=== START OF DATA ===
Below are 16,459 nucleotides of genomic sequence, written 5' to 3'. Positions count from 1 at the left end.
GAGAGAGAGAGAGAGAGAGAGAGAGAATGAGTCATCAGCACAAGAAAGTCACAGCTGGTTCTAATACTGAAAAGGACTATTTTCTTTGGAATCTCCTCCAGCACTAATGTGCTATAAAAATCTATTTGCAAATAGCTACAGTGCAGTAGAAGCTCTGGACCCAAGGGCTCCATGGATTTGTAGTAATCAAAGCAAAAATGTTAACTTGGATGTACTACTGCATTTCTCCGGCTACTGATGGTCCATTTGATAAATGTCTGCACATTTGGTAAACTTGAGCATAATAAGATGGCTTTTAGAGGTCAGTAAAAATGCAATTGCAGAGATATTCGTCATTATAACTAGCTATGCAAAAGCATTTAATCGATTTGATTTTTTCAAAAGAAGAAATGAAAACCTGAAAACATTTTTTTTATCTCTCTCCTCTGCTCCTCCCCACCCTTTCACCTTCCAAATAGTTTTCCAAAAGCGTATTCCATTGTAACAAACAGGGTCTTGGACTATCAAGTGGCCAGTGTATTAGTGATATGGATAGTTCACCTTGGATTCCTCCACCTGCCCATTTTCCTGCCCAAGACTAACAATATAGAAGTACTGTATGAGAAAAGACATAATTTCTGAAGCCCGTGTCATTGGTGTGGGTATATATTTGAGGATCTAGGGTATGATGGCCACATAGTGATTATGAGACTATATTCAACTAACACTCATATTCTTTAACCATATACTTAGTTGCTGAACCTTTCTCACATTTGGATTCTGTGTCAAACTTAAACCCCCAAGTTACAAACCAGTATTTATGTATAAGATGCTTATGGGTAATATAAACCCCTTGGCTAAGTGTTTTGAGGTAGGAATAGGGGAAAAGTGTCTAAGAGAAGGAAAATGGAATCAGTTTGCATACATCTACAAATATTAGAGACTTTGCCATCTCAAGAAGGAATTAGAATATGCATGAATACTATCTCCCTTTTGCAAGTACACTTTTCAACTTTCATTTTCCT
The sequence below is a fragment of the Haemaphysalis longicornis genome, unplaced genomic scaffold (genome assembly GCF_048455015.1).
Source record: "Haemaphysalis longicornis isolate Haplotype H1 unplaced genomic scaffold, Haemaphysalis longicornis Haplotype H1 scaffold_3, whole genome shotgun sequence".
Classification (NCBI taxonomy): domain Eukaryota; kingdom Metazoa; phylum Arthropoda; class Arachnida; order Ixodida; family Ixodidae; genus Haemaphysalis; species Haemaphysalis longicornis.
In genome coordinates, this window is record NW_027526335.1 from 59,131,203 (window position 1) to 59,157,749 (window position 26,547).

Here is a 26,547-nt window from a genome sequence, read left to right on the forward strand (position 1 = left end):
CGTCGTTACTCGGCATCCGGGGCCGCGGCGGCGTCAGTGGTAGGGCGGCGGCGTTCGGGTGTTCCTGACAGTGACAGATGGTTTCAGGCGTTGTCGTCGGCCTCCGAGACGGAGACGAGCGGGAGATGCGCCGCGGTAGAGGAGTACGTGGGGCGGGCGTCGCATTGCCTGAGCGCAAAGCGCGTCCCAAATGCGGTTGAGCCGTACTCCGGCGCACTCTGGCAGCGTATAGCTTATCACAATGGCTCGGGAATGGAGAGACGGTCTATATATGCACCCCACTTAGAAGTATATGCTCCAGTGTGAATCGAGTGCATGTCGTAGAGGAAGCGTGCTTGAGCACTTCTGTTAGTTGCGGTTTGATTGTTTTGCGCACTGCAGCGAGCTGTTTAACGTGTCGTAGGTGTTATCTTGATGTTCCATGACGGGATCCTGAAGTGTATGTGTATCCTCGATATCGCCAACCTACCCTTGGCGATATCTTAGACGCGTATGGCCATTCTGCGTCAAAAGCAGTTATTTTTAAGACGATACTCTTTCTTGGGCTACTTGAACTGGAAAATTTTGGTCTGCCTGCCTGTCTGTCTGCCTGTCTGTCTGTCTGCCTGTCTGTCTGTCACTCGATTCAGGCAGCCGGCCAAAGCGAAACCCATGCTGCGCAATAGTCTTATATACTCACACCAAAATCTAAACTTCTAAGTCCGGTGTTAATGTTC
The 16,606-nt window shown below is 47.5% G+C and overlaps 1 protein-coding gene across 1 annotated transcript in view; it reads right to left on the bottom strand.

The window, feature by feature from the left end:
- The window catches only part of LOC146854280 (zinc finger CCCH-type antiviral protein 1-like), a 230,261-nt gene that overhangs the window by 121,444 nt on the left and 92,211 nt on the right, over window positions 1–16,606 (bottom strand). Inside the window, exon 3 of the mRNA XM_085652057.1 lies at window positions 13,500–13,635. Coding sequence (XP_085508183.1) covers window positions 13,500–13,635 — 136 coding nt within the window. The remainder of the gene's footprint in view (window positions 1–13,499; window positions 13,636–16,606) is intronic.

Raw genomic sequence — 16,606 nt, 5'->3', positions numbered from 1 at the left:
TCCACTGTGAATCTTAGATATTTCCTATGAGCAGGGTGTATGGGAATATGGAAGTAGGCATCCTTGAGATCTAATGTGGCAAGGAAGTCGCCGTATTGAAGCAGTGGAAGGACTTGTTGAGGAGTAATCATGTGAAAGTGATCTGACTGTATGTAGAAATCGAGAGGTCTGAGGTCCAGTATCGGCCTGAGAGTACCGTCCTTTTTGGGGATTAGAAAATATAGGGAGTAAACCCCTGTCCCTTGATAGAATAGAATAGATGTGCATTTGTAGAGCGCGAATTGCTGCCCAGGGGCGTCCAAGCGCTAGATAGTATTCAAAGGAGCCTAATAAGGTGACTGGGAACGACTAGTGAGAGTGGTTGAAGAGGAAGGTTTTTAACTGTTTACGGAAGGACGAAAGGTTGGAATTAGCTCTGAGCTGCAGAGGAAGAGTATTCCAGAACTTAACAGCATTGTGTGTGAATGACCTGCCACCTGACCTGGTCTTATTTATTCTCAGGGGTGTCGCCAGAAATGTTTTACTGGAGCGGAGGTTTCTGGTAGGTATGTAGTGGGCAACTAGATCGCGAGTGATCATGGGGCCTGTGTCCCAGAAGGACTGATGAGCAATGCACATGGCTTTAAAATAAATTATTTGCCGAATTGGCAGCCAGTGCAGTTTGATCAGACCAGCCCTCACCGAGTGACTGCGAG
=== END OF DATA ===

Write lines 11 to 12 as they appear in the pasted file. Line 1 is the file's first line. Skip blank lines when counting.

- The window catches only part of LOC146854280 (zinc finger CCCH-type antiviral protein 1-like), a 230,261-nt gene that overhangs the window by 121,444 nt on the left and 92,211 nt on the right, over window positions 1–16,606 (bottom strand). Inside the window, exon 3 of the mRNA XM_085652057.1 lies at window positions 13,500–13,635. Coding sequence (XP_085508183.1) covers window positions 13,500–13,635 — 136 coding nt within the window. The remainder of the gene's footprint in view (window positions 1–13,499; window positions 13,636–16,606) is intronic.

Raw genomic sequence — 16,606 nt, 5'->3', positions numbered from 1 at the left: